Several planets, moons and asteroid colonies throughout the portion of the galaxy familiar to the Colonials boasted small croppings of Colonials. Some who were well aware of the Colonies and the war with the Cylons (TOS: "The Long Patrol", "The Young Lords"), others knew nothing of them, such as Sectar (TOS: "The Magnificent Warriors"), Equellus (TOS: "The Lost Warrior"), Eastern Alliance, Terra, Paradeen and Lunar Colonies (TOS: "Greetings from Earth", "Experiment in Terra").
Each of the Twelve Colonies boasted its own race and dialect as to distinguish itself from the others.
Robber and his family are from Aeries, and there is some suggestion other prisoners on Proteus may be Aerian as well, given their raspy Irish sounding accents which mirror that of Robbers'. Cassiopeia is familiar with the Aerian merchant code as her father was a trader fluent in such things, and may perhaps have been an Aeries himself (TOS: "The Long Patrol").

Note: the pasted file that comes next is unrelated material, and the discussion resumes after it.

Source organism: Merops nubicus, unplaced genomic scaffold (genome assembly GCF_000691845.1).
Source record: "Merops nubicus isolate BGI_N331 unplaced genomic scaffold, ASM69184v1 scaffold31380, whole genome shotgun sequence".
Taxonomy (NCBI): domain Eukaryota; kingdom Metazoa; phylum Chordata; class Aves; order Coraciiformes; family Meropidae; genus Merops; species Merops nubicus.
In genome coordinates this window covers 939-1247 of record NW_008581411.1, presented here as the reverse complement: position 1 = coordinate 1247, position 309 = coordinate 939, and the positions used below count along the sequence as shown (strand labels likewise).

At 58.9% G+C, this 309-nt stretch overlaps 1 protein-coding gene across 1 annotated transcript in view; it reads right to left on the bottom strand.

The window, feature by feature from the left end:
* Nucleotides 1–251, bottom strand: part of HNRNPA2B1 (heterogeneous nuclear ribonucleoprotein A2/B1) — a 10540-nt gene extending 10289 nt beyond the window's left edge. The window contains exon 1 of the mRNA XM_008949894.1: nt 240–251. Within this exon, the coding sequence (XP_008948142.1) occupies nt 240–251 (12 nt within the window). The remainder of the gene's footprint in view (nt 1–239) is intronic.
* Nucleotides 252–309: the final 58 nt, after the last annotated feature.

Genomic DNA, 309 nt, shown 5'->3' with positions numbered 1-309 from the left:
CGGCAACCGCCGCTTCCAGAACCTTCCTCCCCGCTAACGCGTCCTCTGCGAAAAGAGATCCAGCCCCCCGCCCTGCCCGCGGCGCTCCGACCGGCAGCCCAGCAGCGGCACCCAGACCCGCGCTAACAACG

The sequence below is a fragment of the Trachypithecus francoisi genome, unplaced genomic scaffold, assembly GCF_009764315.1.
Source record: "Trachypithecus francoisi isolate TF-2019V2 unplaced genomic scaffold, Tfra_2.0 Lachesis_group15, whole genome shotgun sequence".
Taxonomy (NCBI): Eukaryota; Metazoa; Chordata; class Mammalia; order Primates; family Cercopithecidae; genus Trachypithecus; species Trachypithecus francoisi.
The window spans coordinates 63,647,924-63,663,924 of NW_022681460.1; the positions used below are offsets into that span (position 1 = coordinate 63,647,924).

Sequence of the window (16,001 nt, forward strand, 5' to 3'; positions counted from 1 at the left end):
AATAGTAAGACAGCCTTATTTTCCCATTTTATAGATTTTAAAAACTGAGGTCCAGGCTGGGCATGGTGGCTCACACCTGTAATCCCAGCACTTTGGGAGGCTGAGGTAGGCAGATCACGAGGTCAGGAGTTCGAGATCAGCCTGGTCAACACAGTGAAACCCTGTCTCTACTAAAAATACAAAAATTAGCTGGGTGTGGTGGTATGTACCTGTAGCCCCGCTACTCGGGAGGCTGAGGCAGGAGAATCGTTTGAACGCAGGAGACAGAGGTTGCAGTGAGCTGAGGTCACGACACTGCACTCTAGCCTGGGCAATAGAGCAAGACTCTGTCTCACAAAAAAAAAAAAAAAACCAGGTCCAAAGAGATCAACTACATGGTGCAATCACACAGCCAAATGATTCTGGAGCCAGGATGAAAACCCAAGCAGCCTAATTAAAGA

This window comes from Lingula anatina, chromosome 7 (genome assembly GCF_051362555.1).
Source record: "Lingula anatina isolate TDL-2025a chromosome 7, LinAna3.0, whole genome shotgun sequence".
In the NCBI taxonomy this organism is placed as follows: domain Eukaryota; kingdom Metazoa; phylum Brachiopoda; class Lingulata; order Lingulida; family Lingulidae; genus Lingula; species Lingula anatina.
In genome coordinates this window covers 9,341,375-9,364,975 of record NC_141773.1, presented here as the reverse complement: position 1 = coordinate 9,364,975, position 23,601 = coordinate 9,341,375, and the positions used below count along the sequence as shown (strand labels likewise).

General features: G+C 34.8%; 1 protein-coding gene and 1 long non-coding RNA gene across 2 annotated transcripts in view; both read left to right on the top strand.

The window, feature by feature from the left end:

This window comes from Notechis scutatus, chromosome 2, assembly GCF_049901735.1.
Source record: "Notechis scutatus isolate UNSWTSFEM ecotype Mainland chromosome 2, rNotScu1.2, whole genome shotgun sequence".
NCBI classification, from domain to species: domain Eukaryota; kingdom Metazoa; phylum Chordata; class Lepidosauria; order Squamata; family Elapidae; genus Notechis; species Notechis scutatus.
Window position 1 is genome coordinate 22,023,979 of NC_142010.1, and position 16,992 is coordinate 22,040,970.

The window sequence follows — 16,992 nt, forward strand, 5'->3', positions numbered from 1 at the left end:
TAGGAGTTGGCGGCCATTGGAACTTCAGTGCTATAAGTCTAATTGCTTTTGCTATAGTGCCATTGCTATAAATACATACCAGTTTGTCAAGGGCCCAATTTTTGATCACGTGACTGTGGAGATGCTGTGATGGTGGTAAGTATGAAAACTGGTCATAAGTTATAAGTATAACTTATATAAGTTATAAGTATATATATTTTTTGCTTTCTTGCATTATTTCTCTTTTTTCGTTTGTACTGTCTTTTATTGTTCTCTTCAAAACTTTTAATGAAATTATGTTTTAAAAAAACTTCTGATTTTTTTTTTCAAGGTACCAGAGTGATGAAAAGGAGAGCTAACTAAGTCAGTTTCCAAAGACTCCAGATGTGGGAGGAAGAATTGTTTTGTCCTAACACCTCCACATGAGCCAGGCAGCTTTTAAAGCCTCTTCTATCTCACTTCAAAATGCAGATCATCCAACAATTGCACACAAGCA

The non-canonical Encyclopedia Galactica describes Aeries as a small, crowded world. Due to the population surpassing the ability of the planet herself, the Aerians created orbital space stations that were capable of handling the food needs for the colony. From this, they were able to develop special crops adapted to growth in weightless space. A subsquent technology was in the form of the Agro Ships, which were used to provide food for deep-space missions, prior to the invention of the lightspeed drives.
Caprica was said to be the world that led the technological renaissance among the Twelve Colonies of Man, rediscovering space flight along the way.